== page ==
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Title: Sikhs and dementia : cultural and religious constructions in this minority population
Author: Uppal, Gobinderjit Kaur
ISNI:       0000 0004 2721 1596
Awarding Body: University of Leicester
Current Institution: University of Leicester
Date of Award: 2012
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South Asians are at a greater risk of developing dementia due to also having a higher incidence of diabetes than the UK population as a whole (Department of Health, 2002). However little is known about this ethnic groups understanding of dementia. A review of the literature on the understanding of dementia in South Asian’s living in the community suggests that differences in the perceptions of the causes and treatment of dementia exist within South Asians. Further research has been suggested to explore minority groups within the umbrella term ‘South Asian’. NICE guidelines require treatment for dementia to be culturally, religiously and spiritually sensitive. However, the South Asian population is not an homogenous group, and there may be differences on what constitutes a sensitive approach for different sub-groups. This study sought to focus on one section, the Sikh community. A focus group design was used to explore how culture and religion influences the conceptualisation of dementia in the Sikh community. Six focus groups were undertaken, consisting of 28 participants and data was analysed using constant comparative methodology (Charmaz, 2006). Four themes emerged including awareness and interpretation of the characteristics of dementia, multiple perspectives of the same symptoms, cause of dementia and coping. The findings have been discussed in the context of existing research and provide an introductory insight into informing culturally appropriate interventions for dementia awareness in the Sikh community. The final section, the critical appraisal, reports an account of the researcher’s reflections throughout the research process.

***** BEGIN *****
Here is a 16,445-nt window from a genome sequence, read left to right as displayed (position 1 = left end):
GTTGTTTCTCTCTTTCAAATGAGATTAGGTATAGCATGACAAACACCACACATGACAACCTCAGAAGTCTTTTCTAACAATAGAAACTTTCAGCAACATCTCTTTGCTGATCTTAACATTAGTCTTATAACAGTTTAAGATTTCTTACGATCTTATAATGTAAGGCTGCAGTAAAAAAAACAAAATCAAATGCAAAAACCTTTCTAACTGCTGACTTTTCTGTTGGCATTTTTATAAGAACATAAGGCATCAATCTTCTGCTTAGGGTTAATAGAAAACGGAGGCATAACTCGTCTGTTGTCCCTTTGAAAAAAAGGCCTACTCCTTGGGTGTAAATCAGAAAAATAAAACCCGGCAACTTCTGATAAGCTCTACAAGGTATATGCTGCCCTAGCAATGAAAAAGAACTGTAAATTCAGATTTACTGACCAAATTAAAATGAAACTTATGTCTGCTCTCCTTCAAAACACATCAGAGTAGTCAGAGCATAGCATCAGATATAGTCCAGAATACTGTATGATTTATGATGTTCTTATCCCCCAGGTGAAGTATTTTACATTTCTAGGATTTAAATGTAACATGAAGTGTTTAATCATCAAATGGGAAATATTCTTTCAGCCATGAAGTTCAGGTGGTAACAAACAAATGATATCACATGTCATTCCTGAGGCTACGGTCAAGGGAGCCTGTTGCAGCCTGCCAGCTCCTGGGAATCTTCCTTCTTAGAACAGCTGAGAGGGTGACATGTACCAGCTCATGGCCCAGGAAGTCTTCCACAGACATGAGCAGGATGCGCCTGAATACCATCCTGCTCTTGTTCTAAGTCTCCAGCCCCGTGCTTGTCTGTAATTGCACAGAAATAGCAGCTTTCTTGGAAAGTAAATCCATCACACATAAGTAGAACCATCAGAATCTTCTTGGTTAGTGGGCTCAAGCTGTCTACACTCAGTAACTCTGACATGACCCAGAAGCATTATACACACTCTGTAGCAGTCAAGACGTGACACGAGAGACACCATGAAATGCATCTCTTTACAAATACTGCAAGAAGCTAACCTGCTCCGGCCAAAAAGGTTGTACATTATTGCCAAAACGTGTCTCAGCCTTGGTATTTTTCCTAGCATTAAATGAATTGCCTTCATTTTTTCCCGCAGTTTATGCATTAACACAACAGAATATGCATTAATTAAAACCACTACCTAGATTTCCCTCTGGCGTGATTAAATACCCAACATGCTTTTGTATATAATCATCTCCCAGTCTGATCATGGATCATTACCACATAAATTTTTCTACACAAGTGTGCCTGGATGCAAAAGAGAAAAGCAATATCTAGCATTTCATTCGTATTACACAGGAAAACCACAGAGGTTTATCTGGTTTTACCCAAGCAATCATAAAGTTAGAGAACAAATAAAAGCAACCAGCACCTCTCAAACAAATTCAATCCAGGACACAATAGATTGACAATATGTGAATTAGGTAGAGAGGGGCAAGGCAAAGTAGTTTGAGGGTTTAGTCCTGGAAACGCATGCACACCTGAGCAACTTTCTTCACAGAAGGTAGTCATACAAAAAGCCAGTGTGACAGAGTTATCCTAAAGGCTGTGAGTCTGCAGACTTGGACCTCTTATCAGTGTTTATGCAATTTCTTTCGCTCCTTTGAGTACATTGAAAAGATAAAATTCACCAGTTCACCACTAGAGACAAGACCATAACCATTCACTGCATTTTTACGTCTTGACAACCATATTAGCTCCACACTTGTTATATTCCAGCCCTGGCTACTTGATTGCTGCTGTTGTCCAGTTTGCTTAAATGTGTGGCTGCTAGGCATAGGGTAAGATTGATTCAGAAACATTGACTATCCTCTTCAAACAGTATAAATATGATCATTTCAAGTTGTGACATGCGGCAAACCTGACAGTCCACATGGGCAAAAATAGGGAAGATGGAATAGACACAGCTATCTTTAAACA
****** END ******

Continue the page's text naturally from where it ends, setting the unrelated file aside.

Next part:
Supervisor: Bonas, Sheila Sponsor: Not available
Qualification Name: Thesis (D.Clin.Psy.) Qualification Level: Doctoral
EThOS ID:  DOI: Not available